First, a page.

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Is your risk perception getting in the way of your investment success?


Many investors choose to change their risk exposure during market uncertainty because their perception of risk has changed. But decisions made in a moment of heightened risk perception can be detrimental to achieving investment goals.


“This is because risk perception is our momentary, emotional sense of how much danger we are facing. It is not an objective assessment of risk, but incorporates the psychological aspects of the investor, and results in decisions being made based on perceived rather than actual risk,” explains Marise Bester, retail distribution specialist at Allan Gray.


A study conducted on the 2007-2008 global financial crisis by FinaMetrica showed that investors’ risk tolerance hardly changed; what changed dramatically, was investors’ perception of risk. 74% of the investors surveyed viewed the market as more risky after the crisis than before.


“Similarly, investors’ perception of risk changed as a result of the current pandemic, with investors on the Allan Gray platform having decreased their equity exposure during the market drawdown, which is a strikingly similar trend to that during the 2007-2008 global financial crisis,” says Bester.


As seen in Graph 1, high-equity funds experienced their highest net switch outflows in March 2020, when the FTSE/JSE All Share Index (ALSI) was at its lowest, fear was at its highest, and investors were scrambling to exit this volatile asset class. Investors continued this behaviour from April onwards, despite the ALSI showing strong signs of recovery.


“In hindsight, this behaviour seems completely irrational, yet at the time, investors acted on the heightened risk they felt they faced, perhaps expecting it to persist indefinitely.”

How to manage perceived risk Bester suggests several ways to ensure that risk misperception does not lead to actions that could be detrimental to your investment outcome.


Be the driver of your investment, not a passenger

Spend time researching your investment and make sure you understand your options when you experience inevitable market volatility. A study on airline pilot decision-making has shown that accidents attributable to pilot behaviour are generally due to a misdiagnosis of the risk (i.e. risk perception), rather than an overly high tolerance for risk. These accidents are prevented by improved pilot education regarding risk identification and management. The same principle applies to investment behaviour. A financial adviser can play a crucial role in providing expert insight, support and direction.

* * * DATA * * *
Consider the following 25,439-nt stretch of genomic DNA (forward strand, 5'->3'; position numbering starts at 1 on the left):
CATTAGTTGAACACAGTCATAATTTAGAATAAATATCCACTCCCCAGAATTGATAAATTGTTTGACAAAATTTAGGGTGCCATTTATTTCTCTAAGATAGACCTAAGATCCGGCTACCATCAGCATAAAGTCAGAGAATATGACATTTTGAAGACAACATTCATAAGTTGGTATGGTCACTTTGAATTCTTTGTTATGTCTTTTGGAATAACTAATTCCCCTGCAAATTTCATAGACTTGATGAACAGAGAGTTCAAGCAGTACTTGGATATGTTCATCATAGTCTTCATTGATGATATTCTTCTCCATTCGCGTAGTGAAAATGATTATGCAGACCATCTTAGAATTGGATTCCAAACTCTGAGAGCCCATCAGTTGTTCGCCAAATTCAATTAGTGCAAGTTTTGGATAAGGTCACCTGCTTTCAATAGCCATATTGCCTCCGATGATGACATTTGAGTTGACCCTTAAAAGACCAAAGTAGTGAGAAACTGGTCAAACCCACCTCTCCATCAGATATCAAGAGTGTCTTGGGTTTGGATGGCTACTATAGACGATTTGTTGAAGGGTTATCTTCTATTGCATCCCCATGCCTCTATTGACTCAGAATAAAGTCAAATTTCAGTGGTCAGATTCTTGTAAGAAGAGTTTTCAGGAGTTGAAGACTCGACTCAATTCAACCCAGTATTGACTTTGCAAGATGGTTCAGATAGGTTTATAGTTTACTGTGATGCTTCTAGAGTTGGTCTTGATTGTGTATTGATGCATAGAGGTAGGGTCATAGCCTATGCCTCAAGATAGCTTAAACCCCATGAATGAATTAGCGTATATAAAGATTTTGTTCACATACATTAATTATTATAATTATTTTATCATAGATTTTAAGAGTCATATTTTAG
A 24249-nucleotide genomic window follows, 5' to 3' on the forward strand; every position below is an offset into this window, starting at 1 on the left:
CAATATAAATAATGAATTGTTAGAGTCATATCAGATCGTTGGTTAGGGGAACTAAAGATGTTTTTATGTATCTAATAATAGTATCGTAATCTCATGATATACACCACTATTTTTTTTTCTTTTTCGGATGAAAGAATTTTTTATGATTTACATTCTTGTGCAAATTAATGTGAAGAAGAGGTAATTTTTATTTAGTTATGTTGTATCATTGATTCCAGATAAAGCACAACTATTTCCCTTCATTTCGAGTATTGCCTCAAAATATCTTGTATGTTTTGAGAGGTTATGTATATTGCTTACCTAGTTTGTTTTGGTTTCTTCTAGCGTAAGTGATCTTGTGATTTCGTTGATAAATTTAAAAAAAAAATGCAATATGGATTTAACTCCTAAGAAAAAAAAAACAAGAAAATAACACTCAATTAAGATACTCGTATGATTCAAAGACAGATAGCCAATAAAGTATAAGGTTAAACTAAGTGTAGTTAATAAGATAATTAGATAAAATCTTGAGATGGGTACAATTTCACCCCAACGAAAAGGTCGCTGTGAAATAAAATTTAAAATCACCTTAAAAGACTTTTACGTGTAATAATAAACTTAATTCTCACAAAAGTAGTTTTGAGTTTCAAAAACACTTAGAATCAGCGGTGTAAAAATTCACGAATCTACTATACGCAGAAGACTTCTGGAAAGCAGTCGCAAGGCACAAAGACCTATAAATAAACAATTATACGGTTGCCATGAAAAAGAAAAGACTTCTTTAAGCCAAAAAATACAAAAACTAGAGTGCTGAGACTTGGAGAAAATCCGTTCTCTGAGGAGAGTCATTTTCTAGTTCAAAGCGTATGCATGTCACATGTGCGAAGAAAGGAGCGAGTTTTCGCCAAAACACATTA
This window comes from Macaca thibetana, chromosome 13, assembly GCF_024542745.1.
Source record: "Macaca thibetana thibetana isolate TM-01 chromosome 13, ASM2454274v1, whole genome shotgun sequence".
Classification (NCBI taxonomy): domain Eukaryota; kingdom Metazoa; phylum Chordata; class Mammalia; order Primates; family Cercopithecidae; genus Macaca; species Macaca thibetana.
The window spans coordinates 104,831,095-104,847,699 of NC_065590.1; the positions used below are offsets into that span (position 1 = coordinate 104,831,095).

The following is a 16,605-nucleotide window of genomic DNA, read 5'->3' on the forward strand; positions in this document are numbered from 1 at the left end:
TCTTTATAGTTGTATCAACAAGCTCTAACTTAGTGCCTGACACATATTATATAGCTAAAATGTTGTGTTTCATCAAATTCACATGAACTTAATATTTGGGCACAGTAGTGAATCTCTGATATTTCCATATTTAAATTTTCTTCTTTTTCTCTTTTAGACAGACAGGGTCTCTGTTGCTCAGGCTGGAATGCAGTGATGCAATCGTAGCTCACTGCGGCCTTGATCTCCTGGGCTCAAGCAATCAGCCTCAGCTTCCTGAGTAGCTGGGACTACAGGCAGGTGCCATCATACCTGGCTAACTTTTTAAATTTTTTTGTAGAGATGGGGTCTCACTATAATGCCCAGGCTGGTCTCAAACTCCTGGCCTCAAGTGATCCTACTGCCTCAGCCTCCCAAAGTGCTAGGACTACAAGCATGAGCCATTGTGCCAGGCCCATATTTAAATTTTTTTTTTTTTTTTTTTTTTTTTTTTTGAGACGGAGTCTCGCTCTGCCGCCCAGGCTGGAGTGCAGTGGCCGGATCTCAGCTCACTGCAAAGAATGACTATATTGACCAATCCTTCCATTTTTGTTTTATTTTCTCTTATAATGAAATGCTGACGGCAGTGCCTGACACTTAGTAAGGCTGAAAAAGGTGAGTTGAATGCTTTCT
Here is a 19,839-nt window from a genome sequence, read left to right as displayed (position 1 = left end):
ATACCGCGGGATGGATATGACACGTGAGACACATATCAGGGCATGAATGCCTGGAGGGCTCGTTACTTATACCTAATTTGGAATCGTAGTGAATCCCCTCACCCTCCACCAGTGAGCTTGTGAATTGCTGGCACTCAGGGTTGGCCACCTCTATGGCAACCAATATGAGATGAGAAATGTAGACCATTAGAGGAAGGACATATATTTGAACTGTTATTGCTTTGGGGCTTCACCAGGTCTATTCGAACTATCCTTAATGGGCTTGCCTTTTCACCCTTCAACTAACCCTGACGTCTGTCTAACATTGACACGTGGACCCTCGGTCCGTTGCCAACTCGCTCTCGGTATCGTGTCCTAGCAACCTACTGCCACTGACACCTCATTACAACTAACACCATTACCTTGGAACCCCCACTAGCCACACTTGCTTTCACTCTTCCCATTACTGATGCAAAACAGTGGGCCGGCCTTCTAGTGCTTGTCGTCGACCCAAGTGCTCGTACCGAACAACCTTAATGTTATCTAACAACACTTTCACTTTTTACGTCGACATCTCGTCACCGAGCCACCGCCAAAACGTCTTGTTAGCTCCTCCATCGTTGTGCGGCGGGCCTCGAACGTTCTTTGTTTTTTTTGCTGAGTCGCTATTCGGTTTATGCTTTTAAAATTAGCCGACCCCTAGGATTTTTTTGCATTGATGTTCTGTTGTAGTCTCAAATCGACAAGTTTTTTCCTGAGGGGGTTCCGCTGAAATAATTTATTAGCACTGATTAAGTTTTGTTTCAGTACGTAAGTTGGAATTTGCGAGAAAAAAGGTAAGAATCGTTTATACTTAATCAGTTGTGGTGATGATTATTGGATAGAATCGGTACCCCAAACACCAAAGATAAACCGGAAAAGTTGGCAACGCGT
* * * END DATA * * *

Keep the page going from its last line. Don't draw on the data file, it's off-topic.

Assess the probability of loss realistically

The likelihood of losing money is one of the most important drivers of perceived risk. Overestimating the probability or the extent of investment losses during market turbulence by looking at short-term risk and return measures can lead you astray. To obtain a realistic view, put current events, and your associated discomfort, into perspective by looking at how your chosen fund(s) have responded to similar events over the long term.

Accept that risk and volatility are necessary

To earn real returns, you need to take on some risk, which introduces volatility. The longer you remain invested, the better your chances of achieving real returns.

Follow your head, not your heart

Bester says it is unlikely that your risk tolerance will collapse or change drastically during market volatility. Instead, the more likely Achilles heel to be managed is risk perception. We can positively influence our risk perception through deliberate efforts like awareness about our investment and risk management.

“If you find yourself on the verge of making a panicked decision to safeguard your investment, reflect on whether your personal circumstances, investment goals or time horizon have changed. If not, the best course of action might just be to do nothing at all,” concludes Bester, adding that you should also consider talking to a good, independent financial adviser for direction.


ENDS

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